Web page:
Madea must die, long live Madea
For almost 20 years she’s made me laugh, she’s made me extremely angry and she’s made me cringe at being a black man – but she has also made me think.
For all those sins, my favourite aunt Madea has been condemned to death, and the execution is going to be carried out in front of millions of people. When Tyler Perry, the creator of this curmudgeonly, short-tempered, expletive-a-minute movie and stage character announced this week that he was killing her off, a part of me whooped “Hallelujer!” But no sooner had I done a celebratory jig at this piece of news than I found myself reminiscing about my long relationship with Madea.
I was first introduced to her through the movie Madea’s Family Reunion, the laugh-a-minute jamboree in which notable celebrities such as Maya Angelou and Cecily Tyson had cameo roles.
Madea, who is 68, has a lifelong criminal record that began at age nine with a charge of petty theft. As she grew up her crimes progressed to illegal gambling at age 18 and later evolved into cheque fraud, insurance fraud, identity theft, vehicle theft, assault, attempted murder, etc.
In A Madea Christmas, she confides in her niece Eileen that she sold “trees”. When Eileen asks if they were Christmas trees, Madea replies that “when you smoke ‘em, they make you feel like it’s Christmas”.
Madea gets even in a bad way. When asked why she felt the need to get somebody all the time, she answered: “Well, when you gettin’ got and somebody done got you and you go get them, when you get ‘em, everybody’s gon’ get got.”
Madea has a series of pet peeves: disrespectful youth, gum popping, rude people, lazy people, people who don’t return shopping carts, adulterous people and “people who are just plain stupid”. She is also a firm critic of men that sag their pants. Some of her redeeming qualities: a young woman, newly married to a rich abusive man, is taught how to fight back – making for good cinema – in the movie Diary of a Mad Black Woman. Madea likes fairness, as we see in Madea Goes to Jail. She forklifts a car out of a parking lot after a miscreant “steals” space she was trying to nose her car into.
Madea is mentally strong and offers nurturing advice to struggling individuals whom she cares for. In some of the movies we see her offering succour to former jailbirds, and she also takes in abandoned children.
Madea, who has appeared in 11 movies, 12 plays and numerous TV programmes, has made Tyler Perry very rich. The Madea movies have grossed hundreds of millions of dollars.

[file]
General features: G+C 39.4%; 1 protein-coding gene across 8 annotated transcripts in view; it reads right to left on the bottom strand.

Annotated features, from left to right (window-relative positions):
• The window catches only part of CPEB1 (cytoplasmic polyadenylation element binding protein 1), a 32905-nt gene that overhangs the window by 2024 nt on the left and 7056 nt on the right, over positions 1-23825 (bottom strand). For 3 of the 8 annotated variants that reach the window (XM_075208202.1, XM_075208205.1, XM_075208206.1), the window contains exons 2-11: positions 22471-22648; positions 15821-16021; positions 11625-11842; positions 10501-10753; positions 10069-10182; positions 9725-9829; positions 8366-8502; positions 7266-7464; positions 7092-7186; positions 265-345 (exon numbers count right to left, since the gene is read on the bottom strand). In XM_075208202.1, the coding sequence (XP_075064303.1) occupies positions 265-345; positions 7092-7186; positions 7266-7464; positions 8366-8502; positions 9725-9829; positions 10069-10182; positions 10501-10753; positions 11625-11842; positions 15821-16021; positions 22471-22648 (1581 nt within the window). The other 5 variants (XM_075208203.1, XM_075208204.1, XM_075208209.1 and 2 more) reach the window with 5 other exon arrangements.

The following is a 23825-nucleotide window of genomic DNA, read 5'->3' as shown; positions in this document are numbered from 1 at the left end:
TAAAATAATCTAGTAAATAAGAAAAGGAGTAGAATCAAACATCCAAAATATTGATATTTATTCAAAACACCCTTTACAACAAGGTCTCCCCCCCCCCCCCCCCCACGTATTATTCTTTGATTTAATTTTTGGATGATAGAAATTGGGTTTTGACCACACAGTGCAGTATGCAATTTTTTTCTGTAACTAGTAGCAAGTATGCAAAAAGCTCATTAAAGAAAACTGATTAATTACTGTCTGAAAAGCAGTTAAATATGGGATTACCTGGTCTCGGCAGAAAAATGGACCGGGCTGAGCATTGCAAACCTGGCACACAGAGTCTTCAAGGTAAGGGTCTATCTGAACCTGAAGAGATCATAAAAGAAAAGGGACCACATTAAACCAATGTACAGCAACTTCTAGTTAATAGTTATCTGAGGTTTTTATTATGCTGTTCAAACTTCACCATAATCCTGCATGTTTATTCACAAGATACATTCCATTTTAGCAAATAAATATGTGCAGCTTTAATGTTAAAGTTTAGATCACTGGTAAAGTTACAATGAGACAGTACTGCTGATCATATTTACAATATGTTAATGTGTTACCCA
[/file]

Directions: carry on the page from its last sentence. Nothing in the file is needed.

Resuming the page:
Perry dons a wig, makeup and dress to portray the tough-talking elderly black woman. But now he’s had enough of her. He broke the news on a nationally syndicated TV show this week: “It’s time for me to kill that old bitch. I’m tired, man. I just don’t want to be her age, (still) playing her.”
Tyler Perry is 49, Madea 68. She will make a final cameo appearance in a farewell stage tour and in next year’s A Madea Family Funeral that is likely to be watched by millions. Based on Perry’s admission, it may be the profane matriarch who will be laid to rest.
I have this love-hate relationship with Madea which has seen me watch all of her movies, and even buy some of them. My kids roll their eyes. Who still buys DVDs, and of Madea, nogal?
Every time I see her, I am taken down memory lane, to the township I grew up in. Her dress sense and her refusal to beat about the bush remind me of many old women I’ve known in my life – real-life aunties from my family and neighbourhood.
Artistically, she reminds me of Gibson Kente’s style – all that melodrama and the tendency to hit the funny bone a bit too hard. Like a Kente play, a Madea movie must have a moral lesson, and it must be spelt out so that even the dumbest viewer is under no illusion she is being preached to. In the world of Madea subtlety is a no-no.
In the prime of his career Kente was sometimes reviled by serious theatre critics and playwrights, who preferred the works of his contemporaries such as Matsemela Manaka and Maishe Maponya, who produced thought-provoking theatre about the black condition.
Kente was accused of making buffoons of black people – the same charge that has been levelled at Perry by his detractors, especially the movie maker Spike Lee. That criticism is easy to understand. There were moments when I felt angry at Perry for making black people dim-witted, buffoonish, superstitious. Sometimes I thought Perry would do anything for a quick laugh, unwittingly reprising black caricatures of back when black people in the movies did not have their own voices and were mere puppets at the mercy of white directors. In his long-running fight with Lee over this, Perry has been unrepentant: his films are meant as entertainment and should not be taken so seriously.
He continued to sock it to Lee: “I am sick of him talking about me. I am sick of him saying, ‘This is a coon, this is a buffoon.’ I am sick of him talking about black people going to see movies. This is what he said: ‘You vote by what you see’ – as if black people don’t know what they want to see. I am sick of him … he must shut the hell up.”
Lee must count his blessings that he never encountered Madea; he only crossed swords with puny little Tyler Perry.
What I also know is that if the conscientious Madea were based in South Africa, she certainly would have beaten Malusi Gigaba with her handbag around his head, delivering a blow with each word: “Whose. Child. Are. You? Didn’t. I. Tell. You. It’s. A. Sin. To. Play. With. Yourself? ‘specially. With. A. Phone. In. Your. Hand? Now. Your. Hand. Job. Is. Out. Of. Your. Hands! These. Fools. Are. Laughin’. At. You! Go. Wash. Your. Hands!” SMS us on 35697 using the keyword MADEA and tell us what you think. Please include your name and province. SMSes cost R1.50. By participating, you agree to receive occasional marketing material.
Tyler Perry as Madea and Malusi Gigaba